UTAH (ABC4) – Cooler temperatures and longer nights are just two signs the holiday season is here. For many, holidays can put stress on their mental health.

Health professionals in Utah remind residents of the Beehive State that it’s okay to not be okay. They also have some tips to help overcome the hurdles one may encounter during this time of year.    

“It’s important for us to allow ourselves to have these emotions and to be able to talk about them,” said Travis Mickelson, MD.

Dr. Mickelson is the medical director of mental health integration for Intermountain Healthcare. He told ABC4, the holidays are full of many strong emotions, and one should not feel bad for having negative ones during what is often referred to as the “most wonderful time of the year.” 

These emotions can range from joy to excitement, but there can also be feelings of grief, anxiety, stress, and depression.   

“They say like 30 plus percent of all people struggle with depression or anxiety, so it’s extremely common and there are a ton of resources out there,” explained Austin Goebel, DO.

Dr. Goebel is a psychiatrist at Ogden Regional Medical Center. He, like Dr. Mickelson, stressed the idea that people need to remember it’s okay to not feel your best during this time of year. They both told ABC4 that a good way to overcome some of those difficult emotions is to talk about them. 

If a person is prone to experiencing depression or anxiety during the winter months, they said it’s a good idea to let a friend or family member know who can lend a shoulder to lean on, or an ear to listen, when a rough patch hits.  

“I think it’s also a good strategy to focus on your routine,” Dr. Mickelson stated. “Make sure you’re maintaining a good, healthy routine.” That routine, he said, can include all the small tasks a person would do every day and include some tasks that one knows are beneficial to his or her mental health.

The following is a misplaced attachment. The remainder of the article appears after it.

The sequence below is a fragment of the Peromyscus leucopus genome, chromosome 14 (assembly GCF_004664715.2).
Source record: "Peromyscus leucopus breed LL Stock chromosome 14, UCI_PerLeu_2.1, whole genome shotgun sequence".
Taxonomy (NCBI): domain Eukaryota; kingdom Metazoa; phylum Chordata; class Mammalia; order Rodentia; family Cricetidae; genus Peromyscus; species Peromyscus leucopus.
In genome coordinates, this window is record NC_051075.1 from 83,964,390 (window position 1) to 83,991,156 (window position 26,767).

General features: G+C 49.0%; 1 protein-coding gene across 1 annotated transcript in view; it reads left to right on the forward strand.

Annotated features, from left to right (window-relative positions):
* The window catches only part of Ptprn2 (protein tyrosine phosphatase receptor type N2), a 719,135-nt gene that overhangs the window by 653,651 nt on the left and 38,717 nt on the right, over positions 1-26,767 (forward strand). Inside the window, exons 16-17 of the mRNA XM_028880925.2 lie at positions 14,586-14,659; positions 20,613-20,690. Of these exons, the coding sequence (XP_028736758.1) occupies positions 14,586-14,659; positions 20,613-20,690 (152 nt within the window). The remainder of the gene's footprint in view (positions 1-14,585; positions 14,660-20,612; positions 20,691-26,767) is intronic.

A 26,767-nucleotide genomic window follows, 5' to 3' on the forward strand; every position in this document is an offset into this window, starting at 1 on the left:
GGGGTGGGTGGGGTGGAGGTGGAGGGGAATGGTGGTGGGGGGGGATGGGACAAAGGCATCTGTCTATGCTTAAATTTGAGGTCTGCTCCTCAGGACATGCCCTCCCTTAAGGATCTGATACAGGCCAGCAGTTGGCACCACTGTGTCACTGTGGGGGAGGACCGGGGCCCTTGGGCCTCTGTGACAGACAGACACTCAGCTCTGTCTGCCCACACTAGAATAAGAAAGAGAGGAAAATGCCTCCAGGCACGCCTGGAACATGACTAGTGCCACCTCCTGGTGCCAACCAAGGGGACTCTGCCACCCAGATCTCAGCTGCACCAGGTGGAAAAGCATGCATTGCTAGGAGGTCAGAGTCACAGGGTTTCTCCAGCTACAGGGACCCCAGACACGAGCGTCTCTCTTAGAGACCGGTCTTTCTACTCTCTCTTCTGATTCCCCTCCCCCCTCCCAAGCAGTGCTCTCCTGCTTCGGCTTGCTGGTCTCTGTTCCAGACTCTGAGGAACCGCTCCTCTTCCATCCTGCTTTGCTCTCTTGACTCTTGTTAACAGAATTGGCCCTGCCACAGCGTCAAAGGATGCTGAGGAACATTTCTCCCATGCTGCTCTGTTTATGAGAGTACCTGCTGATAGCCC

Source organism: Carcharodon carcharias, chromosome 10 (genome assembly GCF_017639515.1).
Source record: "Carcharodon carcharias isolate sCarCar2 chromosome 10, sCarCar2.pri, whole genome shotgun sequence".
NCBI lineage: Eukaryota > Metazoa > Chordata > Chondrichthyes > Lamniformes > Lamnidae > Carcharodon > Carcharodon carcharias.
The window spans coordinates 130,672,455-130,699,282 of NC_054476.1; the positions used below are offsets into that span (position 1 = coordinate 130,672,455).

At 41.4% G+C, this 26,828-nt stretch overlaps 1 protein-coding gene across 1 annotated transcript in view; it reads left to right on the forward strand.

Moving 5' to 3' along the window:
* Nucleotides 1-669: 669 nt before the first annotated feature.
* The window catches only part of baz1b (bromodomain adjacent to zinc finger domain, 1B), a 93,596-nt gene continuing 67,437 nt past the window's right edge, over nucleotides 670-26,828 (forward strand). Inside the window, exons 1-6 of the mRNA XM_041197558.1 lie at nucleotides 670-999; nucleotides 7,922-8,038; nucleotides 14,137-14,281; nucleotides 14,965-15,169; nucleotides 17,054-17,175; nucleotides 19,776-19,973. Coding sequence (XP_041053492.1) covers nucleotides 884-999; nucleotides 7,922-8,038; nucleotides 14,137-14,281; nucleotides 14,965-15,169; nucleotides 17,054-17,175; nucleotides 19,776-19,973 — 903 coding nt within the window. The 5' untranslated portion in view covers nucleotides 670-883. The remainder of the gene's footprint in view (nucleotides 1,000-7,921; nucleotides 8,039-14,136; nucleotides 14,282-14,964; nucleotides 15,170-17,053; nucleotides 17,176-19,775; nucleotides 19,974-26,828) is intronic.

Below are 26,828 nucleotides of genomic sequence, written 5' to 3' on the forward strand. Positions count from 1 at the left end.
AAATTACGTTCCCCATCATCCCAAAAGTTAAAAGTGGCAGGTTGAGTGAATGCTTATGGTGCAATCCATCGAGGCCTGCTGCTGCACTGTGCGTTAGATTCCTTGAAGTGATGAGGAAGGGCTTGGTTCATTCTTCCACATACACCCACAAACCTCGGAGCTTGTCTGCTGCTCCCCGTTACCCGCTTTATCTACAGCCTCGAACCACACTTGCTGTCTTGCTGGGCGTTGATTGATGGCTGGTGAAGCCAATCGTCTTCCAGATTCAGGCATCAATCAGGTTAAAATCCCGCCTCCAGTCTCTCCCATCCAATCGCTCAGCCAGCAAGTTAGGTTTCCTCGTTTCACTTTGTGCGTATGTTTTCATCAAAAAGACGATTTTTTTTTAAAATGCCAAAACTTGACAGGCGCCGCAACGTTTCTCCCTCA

Dr. Goebel added: “Monitor your diet, exercise, if things like that don’t help, then you could reach out to a higher level of care.”  

Both experts explained that while a person is struggling with anxiety or depression, he or she should pay attention to the activities that help him or her feel the best and make them part of the routine. Dr. Goebel said it can sometimes be as simple as going outside to get some sun for a few minutes each day.  

Most importantly, Dr. Mickelson explained, is to trust oneself. “It’s a really scary thing when depression and anxiety make us believe that we’re not capable of handling things when I think the reality is we’re all really strong and have a lot of capacity to deal with a huge amount of stress. But sometimes we forget that.”  

Healthcare officials told ABC4 there has been an increased demand for mental health services throughout the pandemic. However, they said people have been more open to getting help, and more open about talking about their experience and their needs. 

Opening up about one’s feelings and needs, officials explained, is an important step to feeling better. If a person feels he or she needs additional help, Dr. Mickelson said his or her primary care physician is a great place to start.